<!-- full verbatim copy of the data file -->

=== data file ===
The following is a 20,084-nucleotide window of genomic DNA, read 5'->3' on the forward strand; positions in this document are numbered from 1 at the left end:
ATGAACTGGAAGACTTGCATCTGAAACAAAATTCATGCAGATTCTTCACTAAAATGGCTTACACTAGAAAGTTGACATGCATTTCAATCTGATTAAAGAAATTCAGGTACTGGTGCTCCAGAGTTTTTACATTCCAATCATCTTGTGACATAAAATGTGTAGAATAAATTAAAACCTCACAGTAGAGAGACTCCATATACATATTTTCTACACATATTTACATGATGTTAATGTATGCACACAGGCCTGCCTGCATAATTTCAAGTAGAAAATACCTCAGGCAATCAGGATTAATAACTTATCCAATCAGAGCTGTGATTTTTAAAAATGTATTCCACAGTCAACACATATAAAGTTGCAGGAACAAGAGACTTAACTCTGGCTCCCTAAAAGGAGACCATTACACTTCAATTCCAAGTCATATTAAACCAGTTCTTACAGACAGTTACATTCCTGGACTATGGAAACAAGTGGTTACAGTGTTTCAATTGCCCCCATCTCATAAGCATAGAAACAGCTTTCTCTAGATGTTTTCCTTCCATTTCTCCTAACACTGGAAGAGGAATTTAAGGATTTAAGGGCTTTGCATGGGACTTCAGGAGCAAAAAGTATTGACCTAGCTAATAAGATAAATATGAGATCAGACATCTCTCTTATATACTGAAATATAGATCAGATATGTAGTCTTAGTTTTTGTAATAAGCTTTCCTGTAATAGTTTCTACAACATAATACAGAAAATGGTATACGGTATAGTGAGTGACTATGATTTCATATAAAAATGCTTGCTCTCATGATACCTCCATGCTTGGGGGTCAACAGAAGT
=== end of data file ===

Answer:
The following is a 20,084-nucleotide window of genomic DNA, read 5'->3' on the forward strand; positions in this document are numbered from 1 at the left end:
ATGAACTGGAAGACTTGCATCTGAAACAAAATTCATGCAGATTCTTCACTAAAATGGCTTACACTAGAAAGTTGACATGCATTTCAATCTGATTAAAGAAATTCAGGTACTGGTGCTCCAGAGTTTTTACATTCCAATCATCTTGTGACATAAAATGTGTAGAATAAATTAAAACCTCACAGTAGAGAGACTCCATATACATATTTTCTACACATATTTACATGATGTTAATGTATGCACACAGGCCTGCCTGCATAATTTCAAGTAGAAAATACCTCAGGCAATCAGGATTAATAACTTATCCAATCAGAGCTGTGATTTTTAAAAATGTATTCCACAGTCAACACATATAAAGTTGCAGGAACAAGAGACTTAACTCTGGCTCCCTAAAAGGAGACCATTACACTTCAATTCCAAGTCATATTAAACCAGTTCTTACAGACAGTTACATTCCTGGACTATGGAAACAAGTGGTTACAGTGTTTCAATTGCCCCCATCTCATAAGCATAGAAACAGCTTTCTCTAGATGTTTTCCTTCCATTTCTCCTAACACTGGAAGAGGAATTTAAGGATTTAAGGGCTTTGCATGGGACTTCAGGAGCAAAAAGTATTGACCTAGCTAATAAGATAAATATGAGATCAGACATCTCTCTTATATACTGAAATATAGATCAGATATGTAGTCTTAGTTTTTGTAATAAGCTTTCCTGTAATAGTTTCTACAACATAATACAGAAAATGGTATACGGTATAGTGAGTGACTATGATTTCATATAAAAATGCTTGCTCTCATGATACCTCCATGCTTGGGGGTCAACAGAAGT